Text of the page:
The median price of Australian farmland is likely to grow at a low rate over the next 18 months, according to a new forecast by Rabobank.
In its annual Australian Agircultural Land Price Outlook, Rabobank said farmland prices were entering a new phase, with little to no growth likely after several years of strong performance.
Speaking to Agri Investor, Rabobank agricultural analyst and report author Wes Lefroy said the compound annual growth rate for Australian farmland prices in the last five years was 8.8 percent, with growth already dropping to around 5 percent in 2019.
Lefroy gave three primary reasons why land prices should cool or even contract in some regions.
First, most of the east coast is transitioning to a drought recovery phase, with any impact on land prices from a return to profitability usually slow to materialize. Second, the industry is coming off several high-profit years, especially in 2016 and 2017, and the purchasing power of farmers who benefited from those years is now beginning to subside.
“And the third reason is obviously covid-19 – in particular the impact of the economic crisis, but also the impact that it’s going to have on confidence to buy, particularly in the short term,” Lefroy said.
“But if we do see land prices hold the gains that they’ve made over the last five years during this crisis, that’s a great result considering what we’ve seen happen in other asset classes.”
While prices look set to cool for 18 months, Lefroy said demand for the high-quality properties that often attract institutional interest will remain strong.
“We have seen buyers move from the mainland into Tasmania, for example, where there is slightly more reliable rainfall and production. We think that trend will continue on a regional basis.”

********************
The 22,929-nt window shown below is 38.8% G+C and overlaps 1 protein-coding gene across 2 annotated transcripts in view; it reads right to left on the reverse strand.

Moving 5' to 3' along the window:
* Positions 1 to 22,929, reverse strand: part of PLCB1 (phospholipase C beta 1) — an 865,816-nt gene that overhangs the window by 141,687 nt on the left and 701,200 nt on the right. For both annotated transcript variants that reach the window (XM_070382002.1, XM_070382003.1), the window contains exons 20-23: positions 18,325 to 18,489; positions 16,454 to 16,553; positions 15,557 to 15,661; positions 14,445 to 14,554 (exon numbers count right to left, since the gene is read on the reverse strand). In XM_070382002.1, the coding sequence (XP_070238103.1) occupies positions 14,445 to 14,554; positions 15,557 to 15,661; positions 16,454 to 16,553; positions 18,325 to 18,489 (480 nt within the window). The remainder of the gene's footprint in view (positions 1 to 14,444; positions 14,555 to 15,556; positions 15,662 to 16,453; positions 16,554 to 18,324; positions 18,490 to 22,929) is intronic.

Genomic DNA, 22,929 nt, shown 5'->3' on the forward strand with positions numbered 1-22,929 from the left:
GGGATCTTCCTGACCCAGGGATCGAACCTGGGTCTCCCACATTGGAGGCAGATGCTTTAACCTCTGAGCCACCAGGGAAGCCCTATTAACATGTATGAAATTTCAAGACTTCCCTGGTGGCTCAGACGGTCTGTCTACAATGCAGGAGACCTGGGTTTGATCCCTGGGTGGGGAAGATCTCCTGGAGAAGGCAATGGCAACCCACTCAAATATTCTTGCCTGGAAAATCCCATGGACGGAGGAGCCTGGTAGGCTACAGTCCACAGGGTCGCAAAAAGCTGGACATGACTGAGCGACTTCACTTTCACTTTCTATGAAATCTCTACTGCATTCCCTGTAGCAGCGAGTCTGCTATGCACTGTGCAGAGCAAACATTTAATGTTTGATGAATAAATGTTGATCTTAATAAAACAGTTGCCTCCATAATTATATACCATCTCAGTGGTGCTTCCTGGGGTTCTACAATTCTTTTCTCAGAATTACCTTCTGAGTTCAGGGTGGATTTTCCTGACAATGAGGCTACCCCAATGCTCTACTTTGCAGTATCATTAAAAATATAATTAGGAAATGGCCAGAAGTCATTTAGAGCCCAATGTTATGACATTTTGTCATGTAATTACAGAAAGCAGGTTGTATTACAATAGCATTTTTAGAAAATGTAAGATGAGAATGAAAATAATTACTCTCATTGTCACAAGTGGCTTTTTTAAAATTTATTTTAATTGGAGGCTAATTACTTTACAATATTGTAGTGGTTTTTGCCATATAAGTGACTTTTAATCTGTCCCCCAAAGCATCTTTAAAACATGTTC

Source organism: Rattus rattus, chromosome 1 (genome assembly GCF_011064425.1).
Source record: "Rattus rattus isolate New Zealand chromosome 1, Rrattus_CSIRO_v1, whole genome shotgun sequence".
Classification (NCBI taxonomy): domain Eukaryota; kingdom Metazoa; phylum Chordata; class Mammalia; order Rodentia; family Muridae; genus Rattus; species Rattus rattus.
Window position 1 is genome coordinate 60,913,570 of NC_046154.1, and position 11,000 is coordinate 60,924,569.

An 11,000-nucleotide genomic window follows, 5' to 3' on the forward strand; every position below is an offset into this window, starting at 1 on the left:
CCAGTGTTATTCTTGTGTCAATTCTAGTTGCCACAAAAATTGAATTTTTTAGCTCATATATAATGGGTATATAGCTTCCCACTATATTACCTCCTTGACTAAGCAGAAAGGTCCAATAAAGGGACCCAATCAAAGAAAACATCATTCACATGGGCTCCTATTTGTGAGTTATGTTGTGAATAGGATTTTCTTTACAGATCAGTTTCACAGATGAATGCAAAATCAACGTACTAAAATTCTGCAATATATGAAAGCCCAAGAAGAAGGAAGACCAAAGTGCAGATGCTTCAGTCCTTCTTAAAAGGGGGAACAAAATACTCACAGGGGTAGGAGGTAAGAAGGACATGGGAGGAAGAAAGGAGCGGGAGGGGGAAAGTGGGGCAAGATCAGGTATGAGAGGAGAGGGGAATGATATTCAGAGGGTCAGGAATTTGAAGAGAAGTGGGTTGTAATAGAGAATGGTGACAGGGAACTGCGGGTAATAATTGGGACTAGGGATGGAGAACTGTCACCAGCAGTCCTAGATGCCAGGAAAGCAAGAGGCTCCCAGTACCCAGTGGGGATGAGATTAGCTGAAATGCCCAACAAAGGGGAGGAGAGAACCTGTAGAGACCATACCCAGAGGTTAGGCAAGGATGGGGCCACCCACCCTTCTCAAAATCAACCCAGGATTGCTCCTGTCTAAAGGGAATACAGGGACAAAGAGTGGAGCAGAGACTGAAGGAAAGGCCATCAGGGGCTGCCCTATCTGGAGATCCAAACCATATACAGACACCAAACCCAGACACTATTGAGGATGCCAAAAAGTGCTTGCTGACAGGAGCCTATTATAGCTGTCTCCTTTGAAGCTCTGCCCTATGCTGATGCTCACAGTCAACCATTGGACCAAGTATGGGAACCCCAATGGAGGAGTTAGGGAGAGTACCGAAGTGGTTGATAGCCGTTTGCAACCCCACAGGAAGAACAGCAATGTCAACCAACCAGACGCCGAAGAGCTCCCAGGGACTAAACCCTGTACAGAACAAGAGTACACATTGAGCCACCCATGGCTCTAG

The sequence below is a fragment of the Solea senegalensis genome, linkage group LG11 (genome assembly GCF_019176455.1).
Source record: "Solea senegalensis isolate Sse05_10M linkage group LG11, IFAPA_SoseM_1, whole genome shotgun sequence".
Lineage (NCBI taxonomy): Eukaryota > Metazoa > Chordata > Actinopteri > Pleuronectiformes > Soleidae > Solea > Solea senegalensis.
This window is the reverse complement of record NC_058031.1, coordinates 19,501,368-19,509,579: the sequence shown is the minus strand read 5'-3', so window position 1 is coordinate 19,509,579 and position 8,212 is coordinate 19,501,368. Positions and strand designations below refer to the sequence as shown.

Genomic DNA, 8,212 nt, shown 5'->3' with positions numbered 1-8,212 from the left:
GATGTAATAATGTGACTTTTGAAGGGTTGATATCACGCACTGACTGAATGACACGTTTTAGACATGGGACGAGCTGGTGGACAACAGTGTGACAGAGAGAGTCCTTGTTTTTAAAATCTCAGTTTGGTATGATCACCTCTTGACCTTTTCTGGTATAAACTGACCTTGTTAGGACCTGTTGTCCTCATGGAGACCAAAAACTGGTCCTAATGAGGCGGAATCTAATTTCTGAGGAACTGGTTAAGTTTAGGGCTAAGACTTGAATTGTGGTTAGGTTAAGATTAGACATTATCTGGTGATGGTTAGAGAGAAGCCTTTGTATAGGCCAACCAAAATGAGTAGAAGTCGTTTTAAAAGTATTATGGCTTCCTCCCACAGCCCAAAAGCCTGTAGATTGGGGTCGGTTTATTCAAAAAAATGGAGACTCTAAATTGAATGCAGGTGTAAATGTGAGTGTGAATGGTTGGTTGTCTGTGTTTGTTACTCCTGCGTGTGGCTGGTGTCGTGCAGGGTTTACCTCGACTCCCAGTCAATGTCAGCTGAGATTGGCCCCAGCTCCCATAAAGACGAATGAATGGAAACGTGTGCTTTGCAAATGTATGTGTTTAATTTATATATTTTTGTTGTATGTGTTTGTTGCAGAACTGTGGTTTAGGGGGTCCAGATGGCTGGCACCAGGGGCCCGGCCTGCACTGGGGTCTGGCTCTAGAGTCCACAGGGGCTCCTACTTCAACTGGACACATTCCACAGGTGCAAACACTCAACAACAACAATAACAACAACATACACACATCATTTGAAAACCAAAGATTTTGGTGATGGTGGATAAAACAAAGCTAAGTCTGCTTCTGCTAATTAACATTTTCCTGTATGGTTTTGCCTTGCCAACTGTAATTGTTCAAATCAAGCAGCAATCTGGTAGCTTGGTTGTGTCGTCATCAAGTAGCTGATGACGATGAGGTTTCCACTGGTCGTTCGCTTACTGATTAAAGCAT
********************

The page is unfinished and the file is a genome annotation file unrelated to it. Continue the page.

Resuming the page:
Rabobank has teamed up with Digital Agriculture Services for the first time to analyze land prices relative to their productivity levels.
“We found that some regions are relatively cheap compared to others on a productivity basis – for example, western Victoria is cheaper than Tasmania,” Lefroy said.
The median price of land in some regions can be double or triple that of land in other regions with similar levels of productivity and variability, Rabobank’s outlook found.
DAS co-founder and CEO Anthony Willmott said: “We now have better indicators than just median price to find the best value, and we predict that productivity will play an increasingly important role in finding the right farm property at the right price.
“We have always believed that buying any farm should be determined by its ability to produce now and into the future, and now we have the science and data to prove not just the productivity of any property, but how it compares to any best-in-class property.”
As for the impact of the coronavirus, Lefroy said it probably hasn’t filtered through to farm revenues directly yet.
“The government stimuli that’s flowing through many economies at the moment is helping [support] incomes across the globe, but if we do see a gap between government stimulus cooling off and employment rising, there could be some impact on commodities which, via revenue, may impact land prices.
“Also, if farmers are feeling more bearish about the agricultural economy, they’re going to be less incentivized to invest and expand,” he said.
Despite this, the current market environment does contain some factors that support land price growth, Lefroy added.
“The ongoing [low] cost of funds obviously supports purchasing power and incentivizes some farmers to buy, rather than expand through agisting or leasing cattle. The relatively weak Australian dollar will also support the competitiveness of our products offshore, while making farmland cheaper in AUD terms for offshore buyers.”